American Greetings Agrees to Takeover by Weiss Family

American Greetings Corp. (AM), the biggest publicly traded greeting-card maker, agreed to be taken private by a group led by Chief Executive Officer Zev Weiss for about $524 million.

The group, including Chairman Morry Weiss and Chief Operating Officer Jeffrey Weiss, offered $18.20 a share in cash, 27 percent more than the close of the Class A stock on Sept. 25, the day before the Weiss family first proposed to acquire the company. A 15 cent-a-share dividend may also be offered, which would give stockholders $18.35 a share for the deal, the Cleveland-based company said today in a statement.

The Weiss brothers had made an offer of $17.18 a share in September, saying that they wanted to return American Greetings, which was founded more than a century ago and began trading publicly in 1958, to family ownership. They raised that offer to $17.50 in January.

American Greetings rose 12 percent to $18.05 at the close in New York. The shares had dropped 4.7 percent this year through March 28, compared with a 10 percent gain for the Standard & Poor’s 500 Index.

The deal’s total value of about $878 million includes the assumption of the company’s notes due in 2021, the settlement of some stock options and the repayment of borrowings under a credit facility.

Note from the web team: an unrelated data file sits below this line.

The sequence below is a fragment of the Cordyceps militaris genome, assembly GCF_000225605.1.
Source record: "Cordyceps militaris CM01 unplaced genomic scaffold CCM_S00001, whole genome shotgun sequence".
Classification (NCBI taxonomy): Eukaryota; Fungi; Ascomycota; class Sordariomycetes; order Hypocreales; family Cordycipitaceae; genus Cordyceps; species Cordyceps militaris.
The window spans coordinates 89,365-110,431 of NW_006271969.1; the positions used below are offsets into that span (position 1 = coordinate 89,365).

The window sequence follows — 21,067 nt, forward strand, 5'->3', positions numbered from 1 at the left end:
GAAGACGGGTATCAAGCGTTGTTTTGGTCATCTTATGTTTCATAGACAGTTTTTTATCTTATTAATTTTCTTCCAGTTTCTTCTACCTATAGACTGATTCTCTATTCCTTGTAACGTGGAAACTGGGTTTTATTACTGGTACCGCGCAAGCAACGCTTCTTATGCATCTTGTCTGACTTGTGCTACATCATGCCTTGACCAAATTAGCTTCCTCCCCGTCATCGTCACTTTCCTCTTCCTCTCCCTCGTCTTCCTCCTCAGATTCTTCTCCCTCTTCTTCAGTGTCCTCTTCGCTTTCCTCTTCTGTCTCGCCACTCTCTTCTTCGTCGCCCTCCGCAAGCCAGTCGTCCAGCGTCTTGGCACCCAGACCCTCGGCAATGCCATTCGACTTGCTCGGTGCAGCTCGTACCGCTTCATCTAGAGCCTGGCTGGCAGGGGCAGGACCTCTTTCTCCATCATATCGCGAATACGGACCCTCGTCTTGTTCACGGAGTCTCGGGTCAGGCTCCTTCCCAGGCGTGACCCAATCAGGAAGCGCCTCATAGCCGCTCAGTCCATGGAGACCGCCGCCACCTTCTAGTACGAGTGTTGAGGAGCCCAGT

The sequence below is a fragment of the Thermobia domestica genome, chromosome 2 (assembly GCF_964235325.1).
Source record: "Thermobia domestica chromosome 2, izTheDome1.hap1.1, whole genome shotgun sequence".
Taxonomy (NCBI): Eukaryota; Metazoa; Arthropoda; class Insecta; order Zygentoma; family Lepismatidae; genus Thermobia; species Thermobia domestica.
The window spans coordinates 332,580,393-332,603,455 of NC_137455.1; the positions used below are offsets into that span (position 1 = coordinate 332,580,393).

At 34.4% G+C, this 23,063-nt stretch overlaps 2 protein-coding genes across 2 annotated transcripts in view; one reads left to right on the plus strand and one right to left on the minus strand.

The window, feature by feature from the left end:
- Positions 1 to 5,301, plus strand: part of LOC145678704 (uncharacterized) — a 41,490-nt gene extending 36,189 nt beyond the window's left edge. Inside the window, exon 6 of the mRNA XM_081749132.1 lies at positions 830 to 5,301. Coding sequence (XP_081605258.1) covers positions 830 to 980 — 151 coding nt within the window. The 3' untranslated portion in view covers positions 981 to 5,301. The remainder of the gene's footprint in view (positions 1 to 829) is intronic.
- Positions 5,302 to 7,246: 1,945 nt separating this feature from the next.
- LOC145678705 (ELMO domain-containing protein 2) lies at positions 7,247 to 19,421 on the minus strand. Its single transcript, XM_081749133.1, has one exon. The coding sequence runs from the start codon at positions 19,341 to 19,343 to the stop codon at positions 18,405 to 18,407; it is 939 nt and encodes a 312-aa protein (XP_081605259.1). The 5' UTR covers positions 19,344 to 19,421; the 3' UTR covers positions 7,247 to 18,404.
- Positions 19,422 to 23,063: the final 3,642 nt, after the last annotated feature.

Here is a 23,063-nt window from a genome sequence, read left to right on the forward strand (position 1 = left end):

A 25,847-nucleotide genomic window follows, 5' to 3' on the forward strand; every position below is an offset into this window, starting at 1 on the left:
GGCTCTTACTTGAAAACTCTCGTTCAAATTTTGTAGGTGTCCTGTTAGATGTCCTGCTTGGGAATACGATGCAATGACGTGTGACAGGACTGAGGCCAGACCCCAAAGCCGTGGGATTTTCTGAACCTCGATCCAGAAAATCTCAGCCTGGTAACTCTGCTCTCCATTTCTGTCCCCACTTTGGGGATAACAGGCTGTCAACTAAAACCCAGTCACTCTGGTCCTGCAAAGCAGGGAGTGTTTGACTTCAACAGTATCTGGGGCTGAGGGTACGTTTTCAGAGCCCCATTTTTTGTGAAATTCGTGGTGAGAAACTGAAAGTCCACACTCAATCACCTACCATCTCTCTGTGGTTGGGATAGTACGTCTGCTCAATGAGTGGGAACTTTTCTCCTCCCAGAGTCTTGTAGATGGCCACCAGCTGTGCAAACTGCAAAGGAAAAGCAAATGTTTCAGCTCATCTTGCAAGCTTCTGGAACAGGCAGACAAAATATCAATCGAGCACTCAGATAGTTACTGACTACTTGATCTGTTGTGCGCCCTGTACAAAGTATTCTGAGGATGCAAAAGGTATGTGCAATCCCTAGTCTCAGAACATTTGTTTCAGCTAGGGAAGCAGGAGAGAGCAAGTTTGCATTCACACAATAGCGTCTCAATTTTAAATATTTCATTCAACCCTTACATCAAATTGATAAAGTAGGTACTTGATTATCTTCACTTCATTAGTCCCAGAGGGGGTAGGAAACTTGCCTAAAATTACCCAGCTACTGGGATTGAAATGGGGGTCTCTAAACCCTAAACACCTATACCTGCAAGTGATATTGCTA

The acquisition is being financed by the Weiss family, cash funded by a $240 million non-voting preferred stock investment by a unit of Koch Industries Inc. and $600 million in debt financing, the company said.

Hallmark Competition

Revenue at American Greetings, which counts Wal-Mart Stores Inc. and Target Corp. as its biggest customers, rose 6.1 percent to $1.7 billion in the year ended Feb. 29, 2012.

American Greetings, which competes with closely held Hallmark Cards Inc., sells cards under brand names such as Carlton Cards and Papyrus, as well as gift packaging, party goods and stationery, according to a filing last year. More than 80 percent of Americans, mainly women, buy greeting cards each year with the average customer in the mid- to late 40s, American Greetings has said.

Peter J. Solomon Co. is acting as financial adviser to the special committee of American Greetings’ board while Sullivan & Cromwell LLP is providing legal advice. KeyBanc Capital Markets is financial adviser to the Weiss family and Jones Day is acting as legal counsel.

To contact the reporter on this story: James Callan in New York at jcallan2@bloomberg.net

To contact the editor responsible for this story: Kevin Orland at korland@bloomberg.net

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